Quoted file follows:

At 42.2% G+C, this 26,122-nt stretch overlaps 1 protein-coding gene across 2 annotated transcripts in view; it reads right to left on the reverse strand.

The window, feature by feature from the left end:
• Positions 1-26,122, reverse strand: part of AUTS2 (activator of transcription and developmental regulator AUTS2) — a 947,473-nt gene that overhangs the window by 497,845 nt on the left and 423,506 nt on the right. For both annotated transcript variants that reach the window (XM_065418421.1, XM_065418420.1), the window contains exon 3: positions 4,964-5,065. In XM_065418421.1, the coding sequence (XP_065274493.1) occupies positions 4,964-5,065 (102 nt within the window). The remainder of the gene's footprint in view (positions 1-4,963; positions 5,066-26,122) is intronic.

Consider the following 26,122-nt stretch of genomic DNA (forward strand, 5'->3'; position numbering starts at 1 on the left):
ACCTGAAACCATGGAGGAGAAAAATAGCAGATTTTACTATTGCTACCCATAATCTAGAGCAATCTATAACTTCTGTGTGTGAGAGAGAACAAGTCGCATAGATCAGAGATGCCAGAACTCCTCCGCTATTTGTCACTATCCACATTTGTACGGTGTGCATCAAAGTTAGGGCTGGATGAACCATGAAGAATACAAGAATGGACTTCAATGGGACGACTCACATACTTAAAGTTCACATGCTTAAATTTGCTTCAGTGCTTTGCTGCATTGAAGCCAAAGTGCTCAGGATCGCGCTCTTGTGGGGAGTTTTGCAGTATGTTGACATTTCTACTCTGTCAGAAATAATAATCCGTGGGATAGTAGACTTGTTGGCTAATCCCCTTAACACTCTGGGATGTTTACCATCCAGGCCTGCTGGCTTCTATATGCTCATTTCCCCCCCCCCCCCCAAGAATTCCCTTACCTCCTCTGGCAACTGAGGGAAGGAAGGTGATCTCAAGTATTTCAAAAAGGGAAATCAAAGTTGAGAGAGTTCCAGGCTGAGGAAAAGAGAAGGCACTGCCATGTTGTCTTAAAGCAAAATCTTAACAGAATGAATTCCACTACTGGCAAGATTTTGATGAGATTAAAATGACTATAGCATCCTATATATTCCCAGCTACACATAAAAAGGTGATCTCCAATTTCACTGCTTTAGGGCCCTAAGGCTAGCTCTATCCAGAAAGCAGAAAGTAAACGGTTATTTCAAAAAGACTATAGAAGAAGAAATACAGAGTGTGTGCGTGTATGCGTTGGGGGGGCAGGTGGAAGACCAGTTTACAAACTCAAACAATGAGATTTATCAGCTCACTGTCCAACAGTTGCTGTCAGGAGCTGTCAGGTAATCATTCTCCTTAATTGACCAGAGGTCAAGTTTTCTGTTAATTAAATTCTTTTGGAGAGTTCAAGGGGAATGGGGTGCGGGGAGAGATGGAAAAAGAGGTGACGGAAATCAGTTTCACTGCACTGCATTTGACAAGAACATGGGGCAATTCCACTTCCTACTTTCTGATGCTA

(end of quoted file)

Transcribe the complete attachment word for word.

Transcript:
At 42.2% G+C, this 26,122-nt stretch overlaps 1 protein-coding gene across 2 annotated transcripts in view; it reads right to left on the reverse strand.

The window, feature by feature from the left end:
• Positions 1-26,122, reverse strand: part of AUTS2 (activator of transcription and developmental regulator AUTS2) — a 947,473-nt gene that overhangs the window by 497,845 nt on the left and 423,506 nt on the right. For both annotated transcript variants that reach the window (XM_065418421.1, XM_065418420.1), the window contains exon 3: positions 4,964-5,065. In XM_065418421.1, the coding sequence (XP_065274493.1) occupies positions 4,964-5,065 (102 nt within the window). The remainder of the gene's footprint in view (positions 1-4,963; positions 5,066-26,122) is intronic.

Consider the following 26,122-nt stretch of genomic DNA (forward strand, 5'->3'; position numbering starts at 1 on the left):
ACCTGAAACCATGGAGGAGAAAAATAGCAGATTTTACTATTGCTACCCATAATCTAGAGCAATCTATAACTTCTGTGTGTGAGAGAGAACAAGTCGCATAGATCAGAGATGCCAGAACTCCTCCGCTATTTGTCACTATCCACATTTGTACGGTGTGCATCAAAGTTAGGGCTGGATGAACCATGAAGAATACAAGAATGGACTTCAATGGGACGACTCACATACTTAAAGTTCACATGCTTAAATTTGCTTCAGTGCTTTGCTGCATTGAAGCCAAAGTGCTCAGGATCGCGCTCTTGTGGGGAGTTTTGCAGTATGTTGACATTTCTACTCTGTCAGAAATAATAATCCGTGGGATAGTAGACTTGTTGGCTAATCCCCTTAACACTCTGGGATGTTTACCATCCAGGCCTGCTGGCTTCTATATGCTCATTTCCCCCCCCCCCCCCAAGAATTCCCTTACCTCCTCTGGCAACTGAGGGAAGGAAGGTGATCTCAAGTATTTCAAAAAGGGAAATCAAAGTTGAGAGAGTTCCAGGCTGAGGAAAAGAGAAGGCACTGCCATGTTGTCTTAAAGCAAAATCTTAACAGAATGAATTCCACTACTGGCAAGATTTTGATGAGATTAAAATGACTATAGCATCCTATATATTCCCAGCTACACATAAAAAGGTGATCTCCAATTTCACTGCTTTAGGGCCCTAAGGCTAGCTCTATCCAGAAAGCAGAAAGTAAACGGTTATTTCAAAAAGACTATAGAAGAAGAAATACAGAGTGTGTGCGTGTATGCGTTGGGGGGGCAGGTGGAAGACCAGTTTACAAACTCAAACAATGAGATTTATCAGCTCACTGTCCAACAGTTGCTGTCAGGAGCTGTCAGGTAATCATTCTCCTTAATTGACCAGAGGTCAAGTTTTCTGTTAATTAAATTCTTTTGGAGAGTTCAAGGGGAATGGGGTGCGGGGAGAGATGGAAAAAGAGGTGACGGAAATCAGTTTCACTGCACTGCATTTGACAAGAACATGGGGCAATTCCACTTCCTACTTTCTGATGCTA